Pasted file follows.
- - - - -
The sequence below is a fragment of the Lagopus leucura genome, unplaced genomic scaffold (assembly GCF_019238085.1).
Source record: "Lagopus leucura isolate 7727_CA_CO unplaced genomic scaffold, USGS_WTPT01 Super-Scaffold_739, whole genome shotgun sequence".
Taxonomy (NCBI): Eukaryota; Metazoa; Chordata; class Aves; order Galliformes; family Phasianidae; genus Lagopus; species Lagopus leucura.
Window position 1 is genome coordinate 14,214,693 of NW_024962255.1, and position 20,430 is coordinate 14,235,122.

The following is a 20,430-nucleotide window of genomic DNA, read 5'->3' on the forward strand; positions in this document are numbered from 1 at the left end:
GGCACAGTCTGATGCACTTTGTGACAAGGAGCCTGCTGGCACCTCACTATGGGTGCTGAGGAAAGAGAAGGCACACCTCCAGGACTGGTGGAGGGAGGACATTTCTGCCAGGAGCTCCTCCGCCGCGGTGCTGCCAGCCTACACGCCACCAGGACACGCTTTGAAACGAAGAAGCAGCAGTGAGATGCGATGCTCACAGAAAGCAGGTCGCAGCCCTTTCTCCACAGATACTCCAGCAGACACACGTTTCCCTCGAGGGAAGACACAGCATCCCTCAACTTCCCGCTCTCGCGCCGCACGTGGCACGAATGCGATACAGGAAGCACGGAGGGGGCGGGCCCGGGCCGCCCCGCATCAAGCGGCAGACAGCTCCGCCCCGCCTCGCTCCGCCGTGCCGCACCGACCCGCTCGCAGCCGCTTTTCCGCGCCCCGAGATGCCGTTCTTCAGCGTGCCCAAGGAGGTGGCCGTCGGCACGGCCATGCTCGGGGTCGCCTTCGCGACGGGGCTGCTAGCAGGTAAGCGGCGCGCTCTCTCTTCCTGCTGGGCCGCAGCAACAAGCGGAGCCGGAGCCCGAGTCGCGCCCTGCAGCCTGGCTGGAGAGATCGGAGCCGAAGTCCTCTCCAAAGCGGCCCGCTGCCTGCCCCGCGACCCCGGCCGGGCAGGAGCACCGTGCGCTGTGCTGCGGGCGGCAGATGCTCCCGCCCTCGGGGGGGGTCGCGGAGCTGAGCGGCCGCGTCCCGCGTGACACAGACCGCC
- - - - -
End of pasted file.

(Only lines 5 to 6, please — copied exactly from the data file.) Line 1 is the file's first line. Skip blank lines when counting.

The following is a 20,430-nucleotide window of genomic DNA, read 5'->3' on the forward strand; positions in this document are numbered from 1 at the left end:
GGCACAGTCTGATGCACTTTGTGACAAGGAGCCTGCTGGCACCTCACTATGGGTGCTGAGGAAAGAGAAGGCACACCTCCAGGACTGGTGGAGGGAGGACATTTCTGCCAGGAGCTCCTCCGCCGCGGTGCTGCCAGCCTACACGCCACCAGGACACGCTTTGAAACGAAGAAGCAGCAGTGAGATGCGATGCTCACAGAAAGCAGGTCGCAGCCCTTTCTCCACAGATACTCCAGCAGACACACGTTTCCCTCGAGGGAAGACACAGCATCCCTCAACTTCCCGCTCTCGCGCCGCACGTGGCACGAATGCGATACAGGAAGCACGGAGGGGGCGGGCCCGGGCCGCCCCGCATCAAGCGGCAGACAGCTCCGCCCCGCCTCGCTCCGCCGTGCCGCACCGACCCGCTCGCAGCCGCTTTTCCGCGCCCCGAGATGCCGTTCTTCAGCGTGCCCAAGGAGGTGGCCGTCGGCACGGCCATGCTCGGGGTCGCCTTCGCGACGGGGCTGCTAGCAGGTAAGCGGCGCGCTCTCTCTTCCTGCTGGGCCGCAGCAACAAGCGGAGCCGGAGCCCGAGTCGCGCCCTGCAGCCTGGCTGGAGAGATCGGAGCCGAAGTCCTCTCCAAAGCGGCCCGCTGCCTGCCCCGCGACCCCGGCCGGGCAGGAGCACCGTGCGCTGTGCTGCGGGCGGCAGATGCTCCCGCCCTCGGGGGGGGTCGCGGAGCTGAGCGGCCGCGTCCCGCGTGACACAGACCGCC